Reply

  6. Stuart Rance Stuart Rance

    The date for the ITIL 4 Managing Professional transition course is not yet available Jon. I would be surprised if it is later than 12 months from now, I would also be surprised if it is less than 6 months from now, but this is purely conjecture on my part.

    The ITIL Master certification is not yet defined, and I have no idea whether this will be the same as the existing certification or completely different. Given the huge amount of time and effort required to achieve the current ITIL Master certification, I would be very surprised if this were not recognised in any future certification.

    Reply

  7. Avatar Brett Sheffield

    Stuart, I was studying to take the ITIL certification exam before getting recently promoted to our EPMO office. I would like to get my ITIL certification as I am still involved with the CSI process. Do I need to get all new v4 books to study for the exam, or can I still use the v3 materials (I have both the Axelos books and various v3 study guides) to prepare for the exam. (I am going to have to pay out of pocket for the books and the exam). Thank you for your insight!

    Reply

    1. Stuart Rance Stuart Rance

      To study for ITIL4 foundation you can take a training course, or study the ITIL4 foundation book. Managing Professtional transition is not yet available. I would guess that the training may be required, but reading the 4 books wouldn’t hurt.

      Reply

  8. Avatar Jill Knapp

    Hi Stuart!
    Long time fan of your wisdom, wit, and brightly-colored ties. 🙂

    Can you help me understand the reason behind releasing the ITIL 4 Foundation book first, before the other ITIL 4 publications were written/released? In the past, it seemed logical that ITIL Foundation summarizes the important bits and highlights of the whole framework. But with ITIL 4 Foundation being written first, I’m not sure what it’s “founded” on.

    I’m a long-time ITIL Service Manager/Expert (trainer and courseware provider, too), and it feels strange to teach an ITIL 4 Foundation class when I’m only 40 questions smarter than my students. I can’t answer some of their questions because we don’t know what the rest of the ITIL 4 guidance is going to say yet.

    I have utmost respect for the ITIL 4 Architecture Team, so I’m sure the decision to publish the ITIL 4 books in this order was well-considered. Can you shed some light on that decision-making process?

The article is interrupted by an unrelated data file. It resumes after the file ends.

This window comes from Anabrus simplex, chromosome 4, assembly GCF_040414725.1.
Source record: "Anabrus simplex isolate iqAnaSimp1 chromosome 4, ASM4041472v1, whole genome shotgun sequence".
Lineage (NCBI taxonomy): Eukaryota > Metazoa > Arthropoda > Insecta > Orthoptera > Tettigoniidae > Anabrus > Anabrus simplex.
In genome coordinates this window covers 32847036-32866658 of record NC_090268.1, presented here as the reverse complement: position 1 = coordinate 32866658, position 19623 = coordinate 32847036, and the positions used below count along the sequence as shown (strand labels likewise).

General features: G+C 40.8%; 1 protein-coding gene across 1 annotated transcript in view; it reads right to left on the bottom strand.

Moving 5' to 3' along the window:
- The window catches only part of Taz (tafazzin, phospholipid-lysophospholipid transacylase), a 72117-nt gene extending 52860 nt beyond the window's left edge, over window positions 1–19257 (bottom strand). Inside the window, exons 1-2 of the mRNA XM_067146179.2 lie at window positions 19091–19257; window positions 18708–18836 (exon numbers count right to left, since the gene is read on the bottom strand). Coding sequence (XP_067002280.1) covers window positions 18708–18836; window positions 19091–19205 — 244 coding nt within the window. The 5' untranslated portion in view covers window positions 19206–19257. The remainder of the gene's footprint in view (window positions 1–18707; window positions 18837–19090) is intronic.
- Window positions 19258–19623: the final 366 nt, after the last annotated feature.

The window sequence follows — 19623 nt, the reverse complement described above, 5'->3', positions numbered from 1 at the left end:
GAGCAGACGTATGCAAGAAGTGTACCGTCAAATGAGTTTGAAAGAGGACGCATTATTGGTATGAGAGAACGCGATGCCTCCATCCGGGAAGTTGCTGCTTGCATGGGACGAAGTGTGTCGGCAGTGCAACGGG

You have my gratitude, and my highest respect.

    Reply

    1. Stuart Rance Stuart Rance

      Jill,

      I can only offer personal guesses about the reasons for ITIL 4 release plans here. You would need to contact Axelos if you wanted an official response.

      As an architecture team we worked on a design for the new version of ITIL. This was sufficient to produce the new ITIL 4 Foundation publication, with a description of the basic architecture and an overview of all the practices. I guess Axelos could have then delayed for another year or more to create the next level of detail, but there is a lot of value in what has been published, and there was no need for people to wait that long.

      I don’t agree that you are “only 40 questions smarter” than your students. Everything you learned in ITIL V3 is just as valid as it ever was. You have the knowledge and experience to talk about how to manage incidents and problems, or whatever. I am sure that ITIL will continue to release new guidance to help improve, but your existing knowledge, coupled with the new ITIL 4 Foundation, is a great step in the right direction.

      regards,

      StuartR

      Reply

      1. Avatar Jill Knapp

        Thank you so, so much, Stuart. You gave me the pep talk I’ve really been needing. I admit I’ve been pretty down about the whole thing, but I suddenly feel much better.

        I appreciate you, and am so grateful for all you’ve done for the entire ITSM community.

        Really. Thank you.

        Reply